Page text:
We usually think about lifejackets, EPIRBS, and personal locator beacons with a person overboard. We think that our equipment will save us, and it often will help. But it may shock you to know that drownings can occur even if a lifejacket is worn. Here we’ll look at Cold Water Shock – more dangerous than hypothermia?
When entering chilly water we gasp. Now imagine the shock of being flung overboard unexpectedly, hitting cold water and taking an involunatary gasp… while you are under water, before your jacket has had time to inflate and bring your body to the surface.
Cold Shock is immediate; much faster than hypothermia.
Back to our scenario: you’ve taken a lung full of water with that involuntary gasp. You rise to the surface coughing and gasping for air. The seas are more likely rough. As you gasp and cough for air, you swallow more water. It’s very hard to recover from inhaling water, even for fit people.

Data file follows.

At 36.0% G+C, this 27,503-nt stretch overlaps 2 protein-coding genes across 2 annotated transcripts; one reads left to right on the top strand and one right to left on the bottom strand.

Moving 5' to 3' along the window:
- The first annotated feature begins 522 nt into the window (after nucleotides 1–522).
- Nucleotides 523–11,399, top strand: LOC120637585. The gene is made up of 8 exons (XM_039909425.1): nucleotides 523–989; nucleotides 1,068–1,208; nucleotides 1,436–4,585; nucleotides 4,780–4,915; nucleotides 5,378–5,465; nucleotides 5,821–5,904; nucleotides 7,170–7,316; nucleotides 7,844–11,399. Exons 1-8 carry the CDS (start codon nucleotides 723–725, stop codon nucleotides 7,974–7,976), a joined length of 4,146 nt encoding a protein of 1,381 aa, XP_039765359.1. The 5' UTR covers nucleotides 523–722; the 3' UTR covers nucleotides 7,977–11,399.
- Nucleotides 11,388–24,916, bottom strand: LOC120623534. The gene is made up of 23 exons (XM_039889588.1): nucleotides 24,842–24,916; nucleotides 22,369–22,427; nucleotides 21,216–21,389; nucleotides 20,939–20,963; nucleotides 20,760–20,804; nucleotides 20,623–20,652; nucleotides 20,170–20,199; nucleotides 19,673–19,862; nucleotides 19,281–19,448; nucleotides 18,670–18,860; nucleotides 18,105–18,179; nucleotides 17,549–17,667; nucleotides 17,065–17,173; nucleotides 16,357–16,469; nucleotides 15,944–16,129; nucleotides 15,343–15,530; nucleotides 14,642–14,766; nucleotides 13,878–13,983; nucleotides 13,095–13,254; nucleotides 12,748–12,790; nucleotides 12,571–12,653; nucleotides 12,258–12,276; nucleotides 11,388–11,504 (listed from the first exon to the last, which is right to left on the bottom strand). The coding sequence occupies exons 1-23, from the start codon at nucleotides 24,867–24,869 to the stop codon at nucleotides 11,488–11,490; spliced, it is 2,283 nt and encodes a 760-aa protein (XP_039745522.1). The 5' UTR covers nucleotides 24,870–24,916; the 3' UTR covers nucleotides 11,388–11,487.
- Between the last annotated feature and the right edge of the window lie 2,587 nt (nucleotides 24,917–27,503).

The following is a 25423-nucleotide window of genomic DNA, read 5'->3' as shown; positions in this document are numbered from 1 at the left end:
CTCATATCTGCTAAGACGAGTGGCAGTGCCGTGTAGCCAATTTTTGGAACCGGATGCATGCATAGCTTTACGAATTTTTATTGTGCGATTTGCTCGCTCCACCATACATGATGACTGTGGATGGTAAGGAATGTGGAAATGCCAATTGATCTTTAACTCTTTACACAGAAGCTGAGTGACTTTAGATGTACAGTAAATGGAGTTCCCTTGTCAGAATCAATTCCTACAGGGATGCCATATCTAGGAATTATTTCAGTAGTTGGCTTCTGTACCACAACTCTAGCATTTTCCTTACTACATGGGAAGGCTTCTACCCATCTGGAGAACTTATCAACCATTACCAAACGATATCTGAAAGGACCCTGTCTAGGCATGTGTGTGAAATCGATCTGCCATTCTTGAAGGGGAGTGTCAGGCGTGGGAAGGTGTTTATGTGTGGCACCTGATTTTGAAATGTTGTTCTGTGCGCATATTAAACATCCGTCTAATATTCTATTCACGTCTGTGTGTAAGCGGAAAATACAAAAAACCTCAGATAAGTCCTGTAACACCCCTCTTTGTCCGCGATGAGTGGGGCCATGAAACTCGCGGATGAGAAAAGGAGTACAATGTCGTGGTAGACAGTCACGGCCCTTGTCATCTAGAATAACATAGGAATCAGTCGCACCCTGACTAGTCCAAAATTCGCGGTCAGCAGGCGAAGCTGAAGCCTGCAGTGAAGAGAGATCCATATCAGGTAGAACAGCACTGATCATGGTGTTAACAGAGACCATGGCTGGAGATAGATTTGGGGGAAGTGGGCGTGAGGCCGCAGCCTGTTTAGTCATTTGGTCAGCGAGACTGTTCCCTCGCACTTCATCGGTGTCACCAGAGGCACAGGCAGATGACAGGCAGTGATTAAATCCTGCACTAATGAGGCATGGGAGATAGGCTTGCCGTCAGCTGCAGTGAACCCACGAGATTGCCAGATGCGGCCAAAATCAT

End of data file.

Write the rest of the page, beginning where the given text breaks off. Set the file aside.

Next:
Sudden disappearance syndrome aka cold water shock is a deadly shock for humans.
If the first gasp doesn’t finish you, then the shock, fear, and panic will raise the heart rate and the problems grow exponentially.
If you survive this, then you face cold incapacitation; within 15-20 minutes failed muscle control may cause drowning. We still haven’t reached hyperothermia stages.
How do we prevent this?
Stay on the boat
Dress appropriately, consider a wetsuit if you are in precarious conditions, good wet weather gear will help (with good neck, wrist, and ankle seals)
Control your breathing as best you can. Close your mouth and breathe through your nose to minimise water ingestion.
We tackle different Emergencies in our Emergency Preparedness Workshop (aka “Last Chance”) – we help you prevent, plan, and prepare – giving you your best chance of survival.
See what else we get up to here.